Wasteful spending on unnecessary courses and a poorly constructed training budget are among the reasons the Energy Department spends close to $300 more per employee on training than major private sector companies, the General Accounting Office concludes in a new report.
In 1997, DOE spent $379 million on training, 85 percent of which went to contractors. That figure could be greatly reduced if DOE had a centralized training plan that prevented courses from being duplicated and set standards for what can be offered, GAO concluded.
Among the types of training currently offered to DOE employees and contractors that GAO deemed questionable were the following courses: "Determining Social Styles in the Workplace," "Employees Facing Mid-Life Questions," and "Defensive Driving."
"DOE has not standardized the development and delivery of training courses that have general application across the department. This has produced unnecessary and duplicative training courses throughout DOE," the report said.
GAO auditors noted widely varying costs for the same classes in different DOE locations. In one instance, a course called "Hands-On Fire Extinguisher Use" cost $2.50 per employee in one office and $102 per employee in another.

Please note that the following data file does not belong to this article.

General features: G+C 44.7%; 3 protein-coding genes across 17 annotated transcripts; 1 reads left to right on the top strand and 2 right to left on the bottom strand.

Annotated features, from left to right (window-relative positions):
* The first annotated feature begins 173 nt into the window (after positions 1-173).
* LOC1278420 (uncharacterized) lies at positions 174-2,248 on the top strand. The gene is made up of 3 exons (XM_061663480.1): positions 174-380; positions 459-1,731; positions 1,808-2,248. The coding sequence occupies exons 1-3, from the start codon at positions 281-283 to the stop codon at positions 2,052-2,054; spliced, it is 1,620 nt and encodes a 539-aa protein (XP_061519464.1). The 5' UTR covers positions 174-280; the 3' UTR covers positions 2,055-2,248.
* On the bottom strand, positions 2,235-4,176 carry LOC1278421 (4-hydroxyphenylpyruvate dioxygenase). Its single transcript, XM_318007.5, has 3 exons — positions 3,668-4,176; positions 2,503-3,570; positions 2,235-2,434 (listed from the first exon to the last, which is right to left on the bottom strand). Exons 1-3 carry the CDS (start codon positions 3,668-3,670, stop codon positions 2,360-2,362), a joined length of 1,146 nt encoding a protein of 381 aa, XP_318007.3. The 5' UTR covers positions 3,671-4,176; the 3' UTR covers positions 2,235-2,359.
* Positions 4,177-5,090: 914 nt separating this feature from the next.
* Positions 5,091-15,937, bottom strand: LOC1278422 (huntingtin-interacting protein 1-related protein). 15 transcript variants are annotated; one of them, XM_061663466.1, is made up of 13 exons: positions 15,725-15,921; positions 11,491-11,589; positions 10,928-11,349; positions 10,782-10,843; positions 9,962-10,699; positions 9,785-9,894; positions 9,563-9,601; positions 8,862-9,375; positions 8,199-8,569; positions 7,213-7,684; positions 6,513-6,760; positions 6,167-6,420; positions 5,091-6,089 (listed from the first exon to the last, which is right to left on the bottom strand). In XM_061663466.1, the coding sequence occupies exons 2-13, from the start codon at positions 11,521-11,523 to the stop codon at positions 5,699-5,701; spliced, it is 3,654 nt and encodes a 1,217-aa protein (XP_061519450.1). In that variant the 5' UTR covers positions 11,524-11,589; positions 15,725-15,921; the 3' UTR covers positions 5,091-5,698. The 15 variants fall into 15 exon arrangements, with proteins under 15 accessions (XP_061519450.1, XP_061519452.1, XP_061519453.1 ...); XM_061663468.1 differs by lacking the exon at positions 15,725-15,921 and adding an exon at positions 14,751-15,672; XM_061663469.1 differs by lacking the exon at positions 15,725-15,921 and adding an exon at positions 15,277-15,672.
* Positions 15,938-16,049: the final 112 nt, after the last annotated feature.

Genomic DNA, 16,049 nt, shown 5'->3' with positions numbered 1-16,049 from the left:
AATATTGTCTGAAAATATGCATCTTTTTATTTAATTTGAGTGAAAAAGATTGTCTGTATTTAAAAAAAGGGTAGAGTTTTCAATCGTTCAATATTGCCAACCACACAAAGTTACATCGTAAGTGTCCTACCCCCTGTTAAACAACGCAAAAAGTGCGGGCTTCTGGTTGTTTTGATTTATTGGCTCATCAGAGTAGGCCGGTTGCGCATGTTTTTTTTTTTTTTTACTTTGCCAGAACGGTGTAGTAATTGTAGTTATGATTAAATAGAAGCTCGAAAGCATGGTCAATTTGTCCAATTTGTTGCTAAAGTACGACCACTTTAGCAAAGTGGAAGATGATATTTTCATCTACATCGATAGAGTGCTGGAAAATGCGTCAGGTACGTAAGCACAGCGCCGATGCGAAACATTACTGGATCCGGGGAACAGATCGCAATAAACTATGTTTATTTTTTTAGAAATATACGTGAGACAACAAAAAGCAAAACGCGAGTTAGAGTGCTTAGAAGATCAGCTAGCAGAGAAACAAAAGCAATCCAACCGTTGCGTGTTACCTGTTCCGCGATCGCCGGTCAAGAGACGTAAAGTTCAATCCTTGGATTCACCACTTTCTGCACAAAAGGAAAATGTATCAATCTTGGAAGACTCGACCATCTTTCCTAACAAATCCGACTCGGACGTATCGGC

The solution, GAO said, is a centralized training plan that would eliminate independently developed courses and mandate that classes be offered through DOE-run training centers called "centers for excellence."
DOE tried to write such a plan in 1997, but GAO said the plan contained unrealistic cost and savings estimates and made no mention of mandating the centers as the sole avenues for training at Energy.
GAO also noted that 90 percent of DOE training courses are not mandated by law. Energy officials responded by saying that much of the department's training is required for industry certification standards such as those set by the Defense Nuclear Facilities Safety Board.
"While this training is not normally defined as 'mandated' by externally imposed law or regulation, it is required and it does promote efficient as well as safe practices," DOE said in its response to the report.